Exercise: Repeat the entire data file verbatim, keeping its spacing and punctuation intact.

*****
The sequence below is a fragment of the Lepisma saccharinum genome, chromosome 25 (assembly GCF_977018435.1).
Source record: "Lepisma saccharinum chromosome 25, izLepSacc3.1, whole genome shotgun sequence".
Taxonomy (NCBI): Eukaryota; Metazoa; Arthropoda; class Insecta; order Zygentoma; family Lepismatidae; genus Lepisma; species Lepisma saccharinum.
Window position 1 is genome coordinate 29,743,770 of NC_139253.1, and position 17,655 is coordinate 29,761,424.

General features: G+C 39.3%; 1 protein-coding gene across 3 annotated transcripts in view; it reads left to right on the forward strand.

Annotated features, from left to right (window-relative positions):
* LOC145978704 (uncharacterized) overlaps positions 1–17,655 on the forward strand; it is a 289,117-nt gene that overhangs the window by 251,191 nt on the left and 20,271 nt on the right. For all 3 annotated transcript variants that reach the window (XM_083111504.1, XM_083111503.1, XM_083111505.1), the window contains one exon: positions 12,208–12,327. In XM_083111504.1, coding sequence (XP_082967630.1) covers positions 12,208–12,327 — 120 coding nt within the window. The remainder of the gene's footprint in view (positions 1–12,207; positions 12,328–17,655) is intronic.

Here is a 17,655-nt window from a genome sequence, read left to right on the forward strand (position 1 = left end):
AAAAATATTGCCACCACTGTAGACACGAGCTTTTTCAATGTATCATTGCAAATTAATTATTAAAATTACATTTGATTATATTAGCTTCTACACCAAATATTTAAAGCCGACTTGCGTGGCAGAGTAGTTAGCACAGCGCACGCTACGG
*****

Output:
The sequence below is a fragment of the Lepisma saccharinum genome, chromosome 25 (assembly GCF_977018435.1).
Source record: "Lepisma saccharinum chromosome 25, izLepSacc3.1, whole genome shotgun sequence".
Taxonomy (NCBI): Eukaryota; Metazoa; Arthropoda; class Insecta; order Zygentoma; family Lepismatidae; genus Lepisma; species Lepisma saccharinum.
Window position 1 is genome coordinate 29,743,770 of NC_139253.1, and position 17,655 is coordinate 29,761,424.

General features: G+C 39.3%; 1 protein-coding gene across 3 annotated transcripts in view; it reads left to right on the forward strand.

Annotated features, from left to right (window-relative positions):
* LOC145978704 (uncharacterized) overlaps positions 1–17,655 on the forward strand; it is a 289,117-nt gene that overhangs the window by 251,191 nt on the left and 20,271 nt on the right. For all 3 annotated transcript variants that reach the window (XM_083111504.1, XM_083111503.1, XM_083111505.1), the window contains one exon: positions 12,208–12,327. In XM_083111504.1, coding sequence (XP_082967630.1) covers positions 12,208–12,327 — 120 coding nt within the window. The remainder of the gene's footprint in view (positions 1–12,207; positions 12,328–17,655) is intronic.

Here is a 17,655-nt window from a genome sequence, read left to right on the forward strand (position 1 = left end):
AAAAATATTGCCACCACTGTAGACACGAGCTTTTTCAATGTATCATTGCAAATTAATTATTAAAATTACATTTGATTATATTAGCTTCTACACCAAATATTTAAAGCCGACTTGCGTGGCAGAGTAGTTAGCACAGCGCACGCTACGG